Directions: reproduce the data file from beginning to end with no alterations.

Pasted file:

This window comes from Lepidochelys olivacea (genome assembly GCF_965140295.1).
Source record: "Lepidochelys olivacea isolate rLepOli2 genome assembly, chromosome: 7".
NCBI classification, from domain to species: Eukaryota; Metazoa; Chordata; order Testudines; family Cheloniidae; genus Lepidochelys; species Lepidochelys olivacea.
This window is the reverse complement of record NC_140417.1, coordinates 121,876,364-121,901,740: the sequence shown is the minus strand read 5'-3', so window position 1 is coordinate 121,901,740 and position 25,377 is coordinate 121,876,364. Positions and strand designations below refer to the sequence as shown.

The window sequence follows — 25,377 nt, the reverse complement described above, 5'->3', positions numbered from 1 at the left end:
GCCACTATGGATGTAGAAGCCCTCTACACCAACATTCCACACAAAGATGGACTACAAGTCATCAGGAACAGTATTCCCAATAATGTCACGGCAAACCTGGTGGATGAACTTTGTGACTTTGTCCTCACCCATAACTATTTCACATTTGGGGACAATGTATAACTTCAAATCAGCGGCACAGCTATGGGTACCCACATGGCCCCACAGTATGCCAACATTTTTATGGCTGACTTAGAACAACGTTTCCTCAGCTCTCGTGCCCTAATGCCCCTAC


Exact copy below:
This window comes from Lepidochelys olivacea (genome assembly GCF_965140295.1).
Source record: "Lepidochelys olivacea isolate rLepOli2 genome assembly, chromosome: 7".
NCBI classification, from domain to species: Eukaryota; Metazoa; Chordata; order Testudines; family Cheloniidae; genus Lepidochelys; species Lepidochelys olivacea.
This window is the reverse complement of record NC_140417.1, coordinates 121,876,364-121,901,740: the sequence shown is the minus strand read 5'-3', so window position 1 is coordinate 121,901,740 and position 25,377 is coordinate 121,876,364. Positions and strand designations below refer to the sequence as shown.

The window sequence follows — 25,377 nt, the reverse complement described above, 5'->3', positions numbered from 1 at the left end:
GCCACTATGGATGTAGAAGCCCTCTACACCAACATTCCACACAAAGATGGACTACAAGTCATCAGGAACAGTATTCCCAATAATGTCACGGCAAACCTGGTGGATGAACTTTGTGACTTTGTCCTCACCCATAACTATTTCACATTTGGGGACAATGTATAACTTCAAATCAGCGGCACAGCTATGGGTACCCACATGGCCCCACAGTATGCCAACATTTTTATGGCTGACTTAGAACAACGTTTCCTCAGCTCTCGTGCCCTAATGCCCCTAC